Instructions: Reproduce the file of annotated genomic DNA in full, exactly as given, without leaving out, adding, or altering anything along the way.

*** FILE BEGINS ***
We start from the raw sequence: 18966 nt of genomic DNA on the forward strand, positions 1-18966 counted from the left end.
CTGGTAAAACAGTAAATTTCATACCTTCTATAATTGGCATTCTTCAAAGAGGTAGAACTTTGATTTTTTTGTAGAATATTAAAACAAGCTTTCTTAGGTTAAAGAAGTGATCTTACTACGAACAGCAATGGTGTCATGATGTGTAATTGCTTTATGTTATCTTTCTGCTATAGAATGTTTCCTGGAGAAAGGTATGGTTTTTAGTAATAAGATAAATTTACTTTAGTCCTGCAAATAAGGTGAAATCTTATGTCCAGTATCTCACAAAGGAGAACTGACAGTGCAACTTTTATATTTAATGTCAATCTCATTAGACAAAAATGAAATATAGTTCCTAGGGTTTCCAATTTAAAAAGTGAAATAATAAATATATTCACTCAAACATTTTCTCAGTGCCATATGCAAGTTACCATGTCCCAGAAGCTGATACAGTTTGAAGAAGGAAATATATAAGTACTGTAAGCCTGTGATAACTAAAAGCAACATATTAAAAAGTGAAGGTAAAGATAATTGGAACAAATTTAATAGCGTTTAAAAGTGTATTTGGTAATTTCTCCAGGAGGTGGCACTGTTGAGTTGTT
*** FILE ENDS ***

We start from the raw sequence: 18966 nt of genomic DNA on the forward strand, positions 1-18966 counted from the left end.
CTGGTAAAACAGTAAATTTCATACCTTCTATAATTGGCATTCTTCAAAGAGGTAGAACTTTGATTTTTTTGTAGAATATTAAAACAAGCTTTCTTAGGTTAAAGAAGTGATCTTACTACGAACAGCAATGGTGTCATGATGTGTAATTGCTTTATGTTATCTTTCTGCTATAGAATGTTTCCTGGAGAAAGGTATGGTTTTTAGTAATAAGATAAATTTACTTTAGTCCTGCAAATAAGGTGAAATCTTATGTCCAGTATCTCACAAAGGAGAACTGACAGTGCAACTTTTATATTTAATGTCAATCTCATTAGACAAAAATGAAATATAGTTCCTAGGGTTTCCAATTTAAAAAGTGAAATAATAAATATATTCACTCAAACATTTTCTCAGTGCCATATGCAAGTTACCATGTCCCAGAAGCTGATACAGTTTGAAGAAGGAAATATATAAGTACTGTAAGCCTGTGATAACTAAAAGCAACATATTAAAAAGTGAAGGTAAAGATAATTGGAACAAATTTAATAGCGTTTAAAAGTGTATTTGGTAATTTCTCCAGGAGGTGGCACTGTTGAGTTGTT